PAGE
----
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Thirukural, Plato and Civilization

This post is essentially trying to connect the two topics - மூன்றும் தமிழும் and நான்காம் பால்.

The moment ‘three’ is associated with ‘Tamil’, the first thought that came to me was the three sangams. A classical language like Tamil must definitely have civilization markers attached to it. We have all heard that there are three Tamil sangams and the first two were devoured by natural calamities. தேவநேயப் பாவாணர் in his book Primary Classical Language of the world outlines a lot of references and evidence towards “Lemuria” and Tamil Languages antiquity.

Gondwanaland is a hypothesized ancient southern supercontinent comprising most of the landmasses in today’s southern hemisphere, including Antarctica, South America, Africa, Madagascar, Australia-New Guinea and New Zealand, as well as Arabia and the Indian subcontinent, which are in the Northern Hemisphere. Gondwana is thought to have formed roughly 510 million years ago and to have lasted until about 150 million years ago. Lemuria is said to have broken apart due to plate tectonics from the Gondwanaland.

Geologists have shown a lot of interest in discovering details about Lemuria and Atlantis. Atlantis became popular due to Plato’s references to the same.

Lemuria according to traditional Theosophy began over 34 ½ million years ago, and the people in Lemuria were dark skinned and a loving, simple race who co-existed peacefully with the animals around them. When their continent slowly began to sink as a result of so many volcanic eruptions across the continent, the Lemurians dispersed; colonizing the neighboring East Indies, Southern India, and Africa.

Pavanar’s timeline for the evolution of mankind and Tamil is as follows:

  • ca. 500,000 BC: origin of the human race
  • ca. 200,000 to 50,000 BC: evolution of “the Tamilian or Homo Dravidians”
  • ca. 200,000 to 100,000 BC, beginnings of Tamil
  • ca. 100,000 to 50,000 BC, growth, and development of Tamil
  • 50,000 BC: Kumari Kandam aka. Lemurian civilisation
  • 20,000 BC: A lost Tamil culture on Easter Island which had an advanced civilization
  • 16,000 BC: Lemuria submerged
  • 6087 BC: Second Tamil Sangam established by a Pandya king
  • 3031 BC: A Chera prince wandering in the Solomon Islands saw wild sugarcane and started cultivation in Tamil Nadu.
  • 1780 BC: The Third Tamil Sangam established by a Pandya king
  • 7th century BC: Tolkappiyam, the earliest extant Tamil grammar

According to Silappadhikaram, the “cruel sea” took the Pandiyan’s land, part of which was present between the rivers Pahruli and Kumari rivers(and these rivers are said to have originated from Meru Mountain!).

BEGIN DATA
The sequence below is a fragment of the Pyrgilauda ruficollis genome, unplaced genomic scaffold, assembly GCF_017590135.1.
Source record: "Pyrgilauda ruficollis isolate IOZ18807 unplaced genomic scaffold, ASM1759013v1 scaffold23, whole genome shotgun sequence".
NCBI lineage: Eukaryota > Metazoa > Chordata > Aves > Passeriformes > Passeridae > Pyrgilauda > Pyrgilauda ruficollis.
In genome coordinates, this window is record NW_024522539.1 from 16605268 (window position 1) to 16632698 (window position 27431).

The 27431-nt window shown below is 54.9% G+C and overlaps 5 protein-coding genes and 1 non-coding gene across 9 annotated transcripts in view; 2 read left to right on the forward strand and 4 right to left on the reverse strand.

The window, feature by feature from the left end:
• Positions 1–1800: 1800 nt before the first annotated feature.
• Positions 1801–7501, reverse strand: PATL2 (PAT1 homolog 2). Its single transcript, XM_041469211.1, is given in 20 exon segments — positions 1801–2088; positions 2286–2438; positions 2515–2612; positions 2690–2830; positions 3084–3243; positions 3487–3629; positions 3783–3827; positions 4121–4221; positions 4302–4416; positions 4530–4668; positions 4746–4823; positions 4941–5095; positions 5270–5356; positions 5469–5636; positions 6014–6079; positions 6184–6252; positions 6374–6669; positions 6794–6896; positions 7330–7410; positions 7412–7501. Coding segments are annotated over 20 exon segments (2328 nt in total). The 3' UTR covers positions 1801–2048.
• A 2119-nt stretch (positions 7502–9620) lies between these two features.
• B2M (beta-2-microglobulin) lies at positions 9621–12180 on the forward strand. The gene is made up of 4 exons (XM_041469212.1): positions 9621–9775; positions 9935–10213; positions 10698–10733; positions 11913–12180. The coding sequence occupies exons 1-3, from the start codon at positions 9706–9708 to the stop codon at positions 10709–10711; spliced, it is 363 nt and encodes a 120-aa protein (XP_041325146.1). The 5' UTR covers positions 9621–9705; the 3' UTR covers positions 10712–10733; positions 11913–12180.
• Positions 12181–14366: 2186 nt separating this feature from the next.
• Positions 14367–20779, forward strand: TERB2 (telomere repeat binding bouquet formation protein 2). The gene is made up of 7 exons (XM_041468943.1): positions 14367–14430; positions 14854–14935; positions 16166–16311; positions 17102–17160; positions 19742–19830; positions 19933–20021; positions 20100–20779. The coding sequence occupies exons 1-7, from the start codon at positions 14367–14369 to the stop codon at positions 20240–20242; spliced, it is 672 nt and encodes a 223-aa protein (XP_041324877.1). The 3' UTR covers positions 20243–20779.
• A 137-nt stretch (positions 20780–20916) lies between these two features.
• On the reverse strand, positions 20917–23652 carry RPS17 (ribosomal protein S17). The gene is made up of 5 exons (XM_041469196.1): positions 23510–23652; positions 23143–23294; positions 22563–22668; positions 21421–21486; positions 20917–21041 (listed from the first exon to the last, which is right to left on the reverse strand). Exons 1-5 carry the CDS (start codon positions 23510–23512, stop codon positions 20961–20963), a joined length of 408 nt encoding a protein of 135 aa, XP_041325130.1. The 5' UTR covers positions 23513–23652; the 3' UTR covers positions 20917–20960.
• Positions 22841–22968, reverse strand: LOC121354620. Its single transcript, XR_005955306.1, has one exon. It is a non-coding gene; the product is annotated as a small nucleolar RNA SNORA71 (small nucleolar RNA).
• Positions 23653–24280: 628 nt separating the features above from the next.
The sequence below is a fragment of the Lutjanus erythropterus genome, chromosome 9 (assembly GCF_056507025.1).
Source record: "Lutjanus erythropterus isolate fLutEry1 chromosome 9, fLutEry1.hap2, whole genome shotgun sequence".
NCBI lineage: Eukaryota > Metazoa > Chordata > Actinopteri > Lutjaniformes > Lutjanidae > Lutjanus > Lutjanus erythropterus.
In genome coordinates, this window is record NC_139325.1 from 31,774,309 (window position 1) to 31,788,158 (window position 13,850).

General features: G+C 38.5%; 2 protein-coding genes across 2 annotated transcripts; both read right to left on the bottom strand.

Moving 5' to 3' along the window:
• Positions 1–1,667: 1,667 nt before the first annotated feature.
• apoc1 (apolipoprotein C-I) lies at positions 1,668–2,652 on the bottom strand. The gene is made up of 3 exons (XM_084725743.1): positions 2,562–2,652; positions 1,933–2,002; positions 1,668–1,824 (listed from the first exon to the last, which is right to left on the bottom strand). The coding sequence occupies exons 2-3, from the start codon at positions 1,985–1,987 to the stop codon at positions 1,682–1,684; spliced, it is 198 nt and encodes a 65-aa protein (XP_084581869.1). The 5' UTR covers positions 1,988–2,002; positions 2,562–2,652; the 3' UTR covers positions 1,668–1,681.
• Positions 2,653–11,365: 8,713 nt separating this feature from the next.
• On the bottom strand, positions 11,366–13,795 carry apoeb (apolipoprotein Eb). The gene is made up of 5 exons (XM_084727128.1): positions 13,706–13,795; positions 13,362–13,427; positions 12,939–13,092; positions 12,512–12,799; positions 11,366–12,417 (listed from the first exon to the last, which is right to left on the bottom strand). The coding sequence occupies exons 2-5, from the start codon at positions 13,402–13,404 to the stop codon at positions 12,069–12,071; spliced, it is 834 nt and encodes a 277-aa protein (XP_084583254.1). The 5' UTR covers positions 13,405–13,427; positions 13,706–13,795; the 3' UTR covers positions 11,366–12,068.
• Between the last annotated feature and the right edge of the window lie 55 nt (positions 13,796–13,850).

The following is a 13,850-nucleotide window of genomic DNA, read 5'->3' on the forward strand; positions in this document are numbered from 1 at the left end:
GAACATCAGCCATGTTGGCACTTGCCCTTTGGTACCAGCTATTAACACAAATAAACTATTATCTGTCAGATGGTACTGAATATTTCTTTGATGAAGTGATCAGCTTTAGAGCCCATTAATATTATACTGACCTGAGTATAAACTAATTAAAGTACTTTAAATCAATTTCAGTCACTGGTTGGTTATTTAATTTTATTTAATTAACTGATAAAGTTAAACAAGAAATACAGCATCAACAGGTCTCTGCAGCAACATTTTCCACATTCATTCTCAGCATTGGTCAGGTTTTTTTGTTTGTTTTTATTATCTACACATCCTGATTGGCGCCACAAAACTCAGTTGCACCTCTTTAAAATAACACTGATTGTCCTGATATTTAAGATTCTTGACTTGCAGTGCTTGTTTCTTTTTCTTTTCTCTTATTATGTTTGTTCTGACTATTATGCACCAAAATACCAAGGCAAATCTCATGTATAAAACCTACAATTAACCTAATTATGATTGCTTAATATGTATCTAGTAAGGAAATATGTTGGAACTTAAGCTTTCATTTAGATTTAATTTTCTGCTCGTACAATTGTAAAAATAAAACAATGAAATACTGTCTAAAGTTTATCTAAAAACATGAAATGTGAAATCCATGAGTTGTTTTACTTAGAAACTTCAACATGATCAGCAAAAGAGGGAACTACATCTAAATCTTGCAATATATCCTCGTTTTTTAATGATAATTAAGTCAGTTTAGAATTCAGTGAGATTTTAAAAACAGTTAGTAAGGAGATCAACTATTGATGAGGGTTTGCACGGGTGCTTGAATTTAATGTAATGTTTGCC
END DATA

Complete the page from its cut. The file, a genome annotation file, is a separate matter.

Adiyarkkunallar, a 12th-century CE commentator on the epic, explains this reference by saying that there was once a land to the south of the present-day Kanyakumari, which stretched for 700 kāvatam from the Pahruli river in the north to the Kumari river in the south.

So, the landscape should have looked like this:

A civilization of such monumental value should have been rich with culture, arts and of course, literature. The five great classics of Tamil literature has a lot to reveal about the civilization. Irrespective of the religion treatise, there was a common factor in most of the literature work - the necessity to touch on the topics of அறம், பொருள், இன்பம், வீடு.

There has been consensus even on the grammar of an epic:

நாற்பொருள் பயக்கு நடைநெறித் தாகித் தன்னிக ரில்லாத் தலைவனை யுடைத்தாய்

  • (தண்டியலங்காரம், 8)

People who wrote the commentary to these epics also tried to explore how the epic did justice in explaining these 4 fundamental values. More details on Grammar of epic here

Any discussion about Tamil literature is not complete without Thirukural’s reference. So, did Thirukural do justice to these 4 fundamental values? Thirukural is often referred to as முப்பால், முப்பானூல்.etc., We have also been lectured in schools that the முப்பால் includes அறம், பொருள், இன்பம். Whatever happened to that “வீடு”?

திருவள்ளுவமாலை is a collection of poems written in praise of Thiruvalluvar and Thirukural. A quick skim through the verses in this collection leads to some interesting references to நான்காம் பால்.

அறம்முதல் நான்கும் is the most common phrase in these praise verses and that clearly infers the நான்காம் பால் aspects in Thirukural.

With this in mind lets look at the following Venba,

ஈதல்அறம், தீவினைவிட்(டு) ஈட்டல்பொருள், எஞ்ஞான்றும் காதல் இருவர் கருத்தொருமித்(து) - ஆதரவு பட்டதே இன்பம், பரனைநினைந்(து) இம்மூன்றும் விட்டதே பேரின்ப வீடு

This is a venba by Avviyar. Like Thiruvalluvar, Avviyar’s timeline is a big unknown. It is also said that this was recited by Avvai to Thiruvalluvar.

The பேரின்ப வீடு could mean different things for people who follow different religious philosophies. The Western world regards people like Plato, Aristotle, Socrates as philosophers and their works are studied by various schools of philosophies. Unfortunately, when it comes to Indian philosophy, it so happens that only religious scriptures are studied and such Tamil epics which clearly define and elaborate the fundamental philosophy of a mammoth civilization is conveniently ignored.

Thiruvalluvar is a Lemurian philosopher at par with Plato, an Atlantis philosopher! It’s time for Geologists and philosophers to explore Tamil literature for some lost world discovery.